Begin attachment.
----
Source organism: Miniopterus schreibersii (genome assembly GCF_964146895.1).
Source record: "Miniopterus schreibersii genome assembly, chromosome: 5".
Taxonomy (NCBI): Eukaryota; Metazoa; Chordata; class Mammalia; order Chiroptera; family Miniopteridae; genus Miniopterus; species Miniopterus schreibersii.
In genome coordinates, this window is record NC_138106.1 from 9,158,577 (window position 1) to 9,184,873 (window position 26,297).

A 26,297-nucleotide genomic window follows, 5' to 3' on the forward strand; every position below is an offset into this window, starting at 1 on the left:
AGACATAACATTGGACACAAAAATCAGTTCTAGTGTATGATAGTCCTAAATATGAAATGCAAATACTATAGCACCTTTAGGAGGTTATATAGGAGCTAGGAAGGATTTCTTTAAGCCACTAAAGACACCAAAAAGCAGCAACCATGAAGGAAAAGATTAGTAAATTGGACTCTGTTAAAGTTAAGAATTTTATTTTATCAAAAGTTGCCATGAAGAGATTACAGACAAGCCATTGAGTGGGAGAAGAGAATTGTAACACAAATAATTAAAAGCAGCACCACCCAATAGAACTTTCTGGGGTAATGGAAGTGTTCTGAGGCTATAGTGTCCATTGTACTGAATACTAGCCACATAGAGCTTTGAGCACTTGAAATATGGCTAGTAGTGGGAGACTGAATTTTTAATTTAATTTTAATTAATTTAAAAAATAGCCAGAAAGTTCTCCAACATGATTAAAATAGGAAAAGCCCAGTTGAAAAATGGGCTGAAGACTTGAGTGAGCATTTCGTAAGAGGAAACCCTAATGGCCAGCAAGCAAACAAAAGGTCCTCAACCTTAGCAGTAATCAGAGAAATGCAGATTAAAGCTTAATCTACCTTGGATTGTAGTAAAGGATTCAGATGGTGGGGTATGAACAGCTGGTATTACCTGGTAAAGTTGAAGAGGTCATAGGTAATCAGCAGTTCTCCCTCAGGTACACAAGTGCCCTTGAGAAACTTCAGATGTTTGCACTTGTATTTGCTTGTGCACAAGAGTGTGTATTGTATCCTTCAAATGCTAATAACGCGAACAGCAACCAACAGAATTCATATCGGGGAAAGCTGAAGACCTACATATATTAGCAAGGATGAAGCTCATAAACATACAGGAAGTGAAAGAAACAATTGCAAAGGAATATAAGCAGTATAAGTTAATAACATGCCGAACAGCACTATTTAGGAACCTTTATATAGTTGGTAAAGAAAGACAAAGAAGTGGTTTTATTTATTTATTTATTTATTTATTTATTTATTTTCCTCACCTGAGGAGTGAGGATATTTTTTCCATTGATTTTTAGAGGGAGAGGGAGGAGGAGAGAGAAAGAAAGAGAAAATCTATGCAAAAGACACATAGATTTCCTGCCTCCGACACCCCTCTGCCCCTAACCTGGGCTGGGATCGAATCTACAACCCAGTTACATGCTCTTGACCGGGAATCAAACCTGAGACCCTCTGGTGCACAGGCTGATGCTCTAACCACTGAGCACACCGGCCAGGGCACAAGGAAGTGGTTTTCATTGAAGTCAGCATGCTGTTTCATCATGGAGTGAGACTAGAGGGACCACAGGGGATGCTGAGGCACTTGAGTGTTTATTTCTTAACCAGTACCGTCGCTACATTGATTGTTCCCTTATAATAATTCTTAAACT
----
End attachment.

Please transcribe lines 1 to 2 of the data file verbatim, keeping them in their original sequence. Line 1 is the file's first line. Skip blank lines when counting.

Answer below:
Source organism: Miniopterus schreibersii (genome assembly GCF_964146895.1).
Source record: "Miniopterus schreibersii genome assembly, chromosome: 5".